set xtermNames [exec cat $argv]

       The  following  is  a variation, retrieving the host names
       from the yp database:

            set xtermNames [exec ypcat $argv]

       The following hardcodes two sets of hosts, so that you can
       call multixterm with either "cluster1" or "cluster2":

            switch $argv {
                   cluster1 {
                       set xtermNames "bud dexter"
                   }
                   cluster2 {
                       set xtermNames "frank hotdog weiner"
                   }
               }


COMPARE/CONTRAST

       It  is  worth comparing multixterm to xkibitz.  Multixterm
       connects a separate process to each xterm.   xkibitz  con­
       nects the same process to each xterm.


LIMITATIONS

       Multixterm provides no way to remotely control scrollbars,
       resize, and most other window system related functions.

       Multixterm can only control  new  xterms  that  multixterm
       itself has started.

       As  a convenience, the File menu shows a limited number of
       files.  To show all the files, use File->Open.


FILES



REQUIREMENTS

       Requires Expect 5.36.0 or later.
       Requires Tk 8.3.3 or later.


VERSION

       1.5

       The   latest  version  of  multixterm  is  available  from
       http://expect.nist.gov/example/multixterm  .  However,  if
       your  version  of  Expect and Tk are too old (see REQUIRE­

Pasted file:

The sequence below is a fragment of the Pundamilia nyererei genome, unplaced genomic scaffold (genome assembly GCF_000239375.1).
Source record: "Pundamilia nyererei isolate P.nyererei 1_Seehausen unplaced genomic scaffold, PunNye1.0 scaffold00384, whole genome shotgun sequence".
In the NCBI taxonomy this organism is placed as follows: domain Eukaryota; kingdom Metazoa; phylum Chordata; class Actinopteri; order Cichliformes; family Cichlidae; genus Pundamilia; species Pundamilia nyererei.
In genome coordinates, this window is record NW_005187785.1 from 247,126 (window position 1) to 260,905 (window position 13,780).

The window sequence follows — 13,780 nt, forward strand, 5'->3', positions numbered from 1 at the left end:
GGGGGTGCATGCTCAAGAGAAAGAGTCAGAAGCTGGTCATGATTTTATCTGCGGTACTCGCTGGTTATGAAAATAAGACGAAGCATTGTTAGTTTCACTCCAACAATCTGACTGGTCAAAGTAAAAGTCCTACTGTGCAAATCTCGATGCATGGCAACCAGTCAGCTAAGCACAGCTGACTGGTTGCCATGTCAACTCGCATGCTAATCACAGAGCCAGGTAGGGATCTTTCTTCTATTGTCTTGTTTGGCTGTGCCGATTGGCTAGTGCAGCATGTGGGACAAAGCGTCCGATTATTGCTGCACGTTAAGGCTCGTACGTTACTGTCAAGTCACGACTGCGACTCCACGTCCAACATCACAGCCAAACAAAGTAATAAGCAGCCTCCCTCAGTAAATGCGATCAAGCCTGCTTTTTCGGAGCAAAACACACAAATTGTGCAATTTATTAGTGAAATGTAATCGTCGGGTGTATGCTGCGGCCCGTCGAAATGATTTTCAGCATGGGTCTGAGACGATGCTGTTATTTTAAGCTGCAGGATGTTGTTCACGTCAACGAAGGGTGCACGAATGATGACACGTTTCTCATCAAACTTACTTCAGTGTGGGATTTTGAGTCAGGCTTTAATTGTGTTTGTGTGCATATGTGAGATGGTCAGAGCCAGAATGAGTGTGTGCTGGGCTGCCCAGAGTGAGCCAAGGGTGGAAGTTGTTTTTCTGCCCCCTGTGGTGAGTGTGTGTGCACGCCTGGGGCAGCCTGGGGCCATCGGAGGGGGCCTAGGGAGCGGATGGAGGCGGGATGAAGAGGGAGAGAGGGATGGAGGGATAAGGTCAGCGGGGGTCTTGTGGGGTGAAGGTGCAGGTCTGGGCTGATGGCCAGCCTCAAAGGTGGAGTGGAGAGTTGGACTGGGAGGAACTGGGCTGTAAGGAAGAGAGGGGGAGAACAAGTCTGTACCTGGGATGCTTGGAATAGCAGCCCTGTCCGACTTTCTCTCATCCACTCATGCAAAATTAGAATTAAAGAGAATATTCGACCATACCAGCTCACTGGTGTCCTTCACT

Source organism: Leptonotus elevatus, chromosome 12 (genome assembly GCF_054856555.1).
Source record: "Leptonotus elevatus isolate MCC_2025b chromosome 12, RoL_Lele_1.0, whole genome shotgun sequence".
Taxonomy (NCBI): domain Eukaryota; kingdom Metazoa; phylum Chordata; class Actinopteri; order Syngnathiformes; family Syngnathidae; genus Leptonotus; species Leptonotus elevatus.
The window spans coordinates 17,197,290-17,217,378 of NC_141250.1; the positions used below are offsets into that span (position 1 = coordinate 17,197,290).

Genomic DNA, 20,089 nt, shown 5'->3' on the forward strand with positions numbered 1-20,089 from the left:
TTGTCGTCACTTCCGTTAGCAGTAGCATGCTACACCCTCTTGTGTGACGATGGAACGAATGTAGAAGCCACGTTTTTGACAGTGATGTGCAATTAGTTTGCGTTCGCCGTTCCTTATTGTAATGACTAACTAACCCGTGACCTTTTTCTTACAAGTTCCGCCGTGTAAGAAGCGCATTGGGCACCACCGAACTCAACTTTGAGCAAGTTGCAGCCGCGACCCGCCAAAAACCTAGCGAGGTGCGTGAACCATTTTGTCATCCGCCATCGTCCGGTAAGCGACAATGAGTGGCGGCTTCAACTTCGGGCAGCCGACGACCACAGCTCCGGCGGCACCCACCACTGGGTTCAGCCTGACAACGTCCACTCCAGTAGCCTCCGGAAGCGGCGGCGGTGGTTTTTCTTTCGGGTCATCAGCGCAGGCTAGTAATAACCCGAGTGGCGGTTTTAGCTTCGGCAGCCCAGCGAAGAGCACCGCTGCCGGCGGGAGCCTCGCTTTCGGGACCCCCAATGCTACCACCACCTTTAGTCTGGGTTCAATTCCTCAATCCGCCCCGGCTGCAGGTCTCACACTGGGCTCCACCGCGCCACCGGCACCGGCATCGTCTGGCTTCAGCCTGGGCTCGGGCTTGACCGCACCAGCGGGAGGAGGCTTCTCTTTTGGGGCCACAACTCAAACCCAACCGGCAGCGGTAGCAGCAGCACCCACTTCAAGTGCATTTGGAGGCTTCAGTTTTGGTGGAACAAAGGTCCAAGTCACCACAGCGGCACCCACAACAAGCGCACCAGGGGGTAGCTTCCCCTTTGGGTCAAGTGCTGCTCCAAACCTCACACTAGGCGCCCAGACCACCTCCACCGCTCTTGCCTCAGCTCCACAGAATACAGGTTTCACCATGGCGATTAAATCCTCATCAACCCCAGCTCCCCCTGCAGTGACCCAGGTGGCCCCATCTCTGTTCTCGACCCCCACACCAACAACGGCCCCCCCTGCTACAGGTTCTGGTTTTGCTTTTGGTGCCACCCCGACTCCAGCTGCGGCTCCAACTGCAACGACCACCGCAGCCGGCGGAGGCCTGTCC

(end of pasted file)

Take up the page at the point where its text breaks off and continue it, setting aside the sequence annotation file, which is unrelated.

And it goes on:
MENTS above) you should download a new version  of  expect
       from http://expect.nist.gov


DATE

       April 30, 2002


AUTHOR

       Don Libes <don@libes.com>


LICENSE

       Multixterm  is  in  the  public domain; however the author
       would appreciate acknowledgement if multixterm or parts of
       it are used.

                          15 April 2002             MULTIXTERM(1)
  

More information about the site can be found in the FAQ


Login
Nickname

Password

Security Code
Security Code
Type Security Code


Don't have an account yet? You can create one. As a registered user you have some advantages like theme manager, comments configuration and post comments with your name.

Help if you can!


Amazon Wish List

Did You Know?
You can choose larger fonts by selecting a different themes.


Friends



Tell a Friend About Us

Bookmark and Share



Web site powered by PHP-Nuke

Is this information useful? At the very least you can help by spreading the word to your favorite newsgroups, mailing lists and forums.
All logos and trademarks in this site are property of their respective owner. The comments are property of their posters. Articles are the property of their respective owners. Unless otherwise stated in the body of the article, article content (C) 1994-2013 by James Mohr. All rights reserved. The stylized page/paper, as well as the terms "The Linux Tutorial", "The Linux Server Tutorial", "The Linux Knowledge Base and Tutorial" and "The place where you learn Linux" are service marks of James Mohr. All rights reserved.
The Linux Knowledge Base and Tutorial may contain links to sites on the Internet, which are owned and operated by third parties. The Linux Tutorial is not responsible for the content of any such third-party site. By viewing/utilizing this web site, you have agreed to our disclaimer, terms of use and privacy policy. Use of automated download software ("harvesters") such as wget, httrack, etc. causes the site to quickly exceed its bandwidth limitation and are therefore expressly prohibited. For more details on this, take a look here

PHP-Nuke Copyright © 2004 by Francisco Burzi. This is free software, and you may redistribute it under the GPL. PHP-Nuke comes with absolutely no warranty, for details, see the license.
Page Generation: 0.09 Seconds